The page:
The bills passed by the 2020 Legislature included many recommended or supported by Florida TaxWatch research. The following Legislative Wrap-Up discusses all these bills and more. It shows what passed and what did not—both issues supported by Florida TaxWatch research and other important bills we monitored all session long to keep our members and the public informed on our Legislative Update webpage.
The 2020 tax package (HB 7097) was amended many times as it moved through the process. At first, it grew topping $230 million in tax savings at one point. Then, citing a need to keep more money in reserves for COVID-19 response, it started getting smaller. The following is a description of all the provisions that were in the many versions of HB 7097. This report starts with what’s in the final and follows with what dropped out along the way.
The 2019 Florida Legislative Session is over. Lawmakers approved 197 bills this year, setting a record for the fewest bills passed (at least since 2001, and likely long before that). The amount of bills passed has been steadily declining. This is probably a good thing, but it also reflects the use of “trains,” strike-all amendments, and adding brand new issues to bills at the last minute, things that certainly occurred this year. Still, there was some good legislation that passed and, as always, some missed opportunities and some great ideas that became less so as the process wore on.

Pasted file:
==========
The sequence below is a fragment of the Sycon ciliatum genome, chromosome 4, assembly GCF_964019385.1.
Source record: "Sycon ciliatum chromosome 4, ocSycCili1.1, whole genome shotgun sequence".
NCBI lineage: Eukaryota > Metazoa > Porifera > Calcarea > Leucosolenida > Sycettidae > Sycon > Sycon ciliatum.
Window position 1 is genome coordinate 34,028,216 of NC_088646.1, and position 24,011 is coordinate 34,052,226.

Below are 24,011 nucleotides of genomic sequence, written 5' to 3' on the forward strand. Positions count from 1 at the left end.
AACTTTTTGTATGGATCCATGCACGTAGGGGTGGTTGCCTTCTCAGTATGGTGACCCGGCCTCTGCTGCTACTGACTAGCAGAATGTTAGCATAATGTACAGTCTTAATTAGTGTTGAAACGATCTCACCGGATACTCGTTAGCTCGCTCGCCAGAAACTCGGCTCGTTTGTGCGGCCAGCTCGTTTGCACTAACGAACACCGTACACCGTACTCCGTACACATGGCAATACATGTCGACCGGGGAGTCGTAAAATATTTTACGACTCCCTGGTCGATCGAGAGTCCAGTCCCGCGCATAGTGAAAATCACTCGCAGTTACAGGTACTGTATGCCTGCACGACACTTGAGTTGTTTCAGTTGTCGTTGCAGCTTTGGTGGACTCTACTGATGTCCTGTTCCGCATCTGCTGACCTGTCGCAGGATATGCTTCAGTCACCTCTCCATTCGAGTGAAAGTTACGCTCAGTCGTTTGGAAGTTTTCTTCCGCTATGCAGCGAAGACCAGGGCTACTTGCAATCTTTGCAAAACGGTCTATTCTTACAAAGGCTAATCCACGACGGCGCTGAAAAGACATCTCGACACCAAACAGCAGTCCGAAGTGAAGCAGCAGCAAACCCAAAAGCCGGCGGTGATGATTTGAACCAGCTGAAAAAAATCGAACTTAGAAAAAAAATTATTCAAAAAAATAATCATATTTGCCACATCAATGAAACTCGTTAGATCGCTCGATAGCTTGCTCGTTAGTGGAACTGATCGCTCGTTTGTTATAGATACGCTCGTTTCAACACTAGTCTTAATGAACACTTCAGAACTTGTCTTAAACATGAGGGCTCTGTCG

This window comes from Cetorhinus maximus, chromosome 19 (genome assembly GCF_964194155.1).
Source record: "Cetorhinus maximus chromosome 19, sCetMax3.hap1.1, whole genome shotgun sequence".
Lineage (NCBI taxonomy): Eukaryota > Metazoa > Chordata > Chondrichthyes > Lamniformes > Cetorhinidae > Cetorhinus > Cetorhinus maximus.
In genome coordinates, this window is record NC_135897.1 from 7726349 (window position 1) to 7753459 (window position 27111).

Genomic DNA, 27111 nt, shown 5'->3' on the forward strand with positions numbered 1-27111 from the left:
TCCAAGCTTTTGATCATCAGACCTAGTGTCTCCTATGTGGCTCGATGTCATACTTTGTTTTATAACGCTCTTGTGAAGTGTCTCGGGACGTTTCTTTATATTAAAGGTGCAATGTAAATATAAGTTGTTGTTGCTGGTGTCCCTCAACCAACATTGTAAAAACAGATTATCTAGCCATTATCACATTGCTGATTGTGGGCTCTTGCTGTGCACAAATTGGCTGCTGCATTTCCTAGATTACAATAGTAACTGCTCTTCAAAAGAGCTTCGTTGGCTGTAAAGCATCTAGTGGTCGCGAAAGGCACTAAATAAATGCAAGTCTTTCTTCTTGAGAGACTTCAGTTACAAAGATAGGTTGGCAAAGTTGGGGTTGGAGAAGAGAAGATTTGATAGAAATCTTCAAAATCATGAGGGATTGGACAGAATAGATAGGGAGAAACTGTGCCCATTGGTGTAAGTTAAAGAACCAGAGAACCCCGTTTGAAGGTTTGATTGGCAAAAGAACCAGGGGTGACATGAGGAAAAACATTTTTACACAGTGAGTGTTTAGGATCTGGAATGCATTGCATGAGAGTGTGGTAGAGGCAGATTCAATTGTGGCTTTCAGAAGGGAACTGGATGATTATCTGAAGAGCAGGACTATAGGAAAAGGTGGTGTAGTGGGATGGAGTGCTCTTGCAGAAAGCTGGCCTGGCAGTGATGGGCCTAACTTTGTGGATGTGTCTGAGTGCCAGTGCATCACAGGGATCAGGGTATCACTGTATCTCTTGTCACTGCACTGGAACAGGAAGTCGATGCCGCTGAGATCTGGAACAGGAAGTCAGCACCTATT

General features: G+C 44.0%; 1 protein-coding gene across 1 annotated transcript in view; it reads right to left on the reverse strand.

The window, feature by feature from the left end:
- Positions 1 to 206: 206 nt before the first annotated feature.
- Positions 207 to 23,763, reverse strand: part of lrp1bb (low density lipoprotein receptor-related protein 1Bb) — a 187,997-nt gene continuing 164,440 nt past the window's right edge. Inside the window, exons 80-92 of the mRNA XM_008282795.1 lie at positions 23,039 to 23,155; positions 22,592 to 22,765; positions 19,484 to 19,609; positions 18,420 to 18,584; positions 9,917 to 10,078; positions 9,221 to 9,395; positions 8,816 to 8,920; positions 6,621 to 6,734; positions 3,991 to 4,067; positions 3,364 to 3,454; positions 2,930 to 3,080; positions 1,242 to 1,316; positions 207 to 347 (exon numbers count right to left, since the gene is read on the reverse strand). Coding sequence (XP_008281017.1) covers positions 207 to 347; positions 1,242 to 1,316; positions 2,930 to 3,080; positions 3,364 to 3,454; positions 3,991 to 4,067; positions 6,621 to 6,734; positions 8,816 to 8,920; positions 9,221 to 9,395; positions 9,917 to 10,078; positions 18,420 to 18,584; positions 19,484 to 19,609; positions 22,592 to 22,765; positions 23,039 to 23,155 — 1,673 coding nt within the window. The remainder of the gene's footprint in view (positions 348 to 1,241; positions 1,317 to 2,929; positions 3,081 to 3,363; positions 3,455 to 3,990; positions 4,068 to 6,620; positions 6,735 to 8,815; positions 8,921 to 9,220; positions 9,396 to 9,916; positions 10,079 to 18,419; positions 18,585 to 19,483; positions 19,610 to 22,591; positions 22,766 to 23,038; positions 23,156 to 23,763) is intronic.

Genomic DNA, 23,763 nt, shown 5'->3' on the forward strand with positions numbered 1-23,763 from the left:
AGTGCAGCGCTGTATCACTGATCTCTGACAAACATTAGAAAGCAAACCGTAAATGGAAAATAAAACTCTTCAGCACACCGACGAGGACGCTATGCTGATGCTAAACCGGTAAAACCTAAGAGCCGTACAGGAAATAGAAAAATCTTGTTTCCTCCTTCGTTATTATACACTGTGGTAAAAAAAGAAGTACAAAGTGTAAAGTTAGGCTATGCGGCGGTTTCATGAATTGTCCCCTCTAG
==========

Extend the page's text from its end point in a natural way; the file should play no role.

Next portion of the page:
Florida TaxWatch has researched this issue for more than 15 years, producing numerous reports and offerings recommendations. But the courts’ physical presence requirement has always been a major obstacle. But now that obstacle is gone as a result of the US Supreme Court’s Wayfair decision, and it is time for the Legislature to fix this. Senate Bill 1112 can achieve this long-elusive goal.
The non-collection of sales taxes on sales to Florida customers by remote (out-of-state) sellers has been the most significant tax compliance and collection issue facing Florida and other states for many years. Remote vendors sell products by the internet, telephone, and mail. Historically, the courts have held that when a remote seller makes a sale to a person in a state in which the seller does not have a physical presence, that state cannot require the seller to collect the sales tax due and remit it to the state.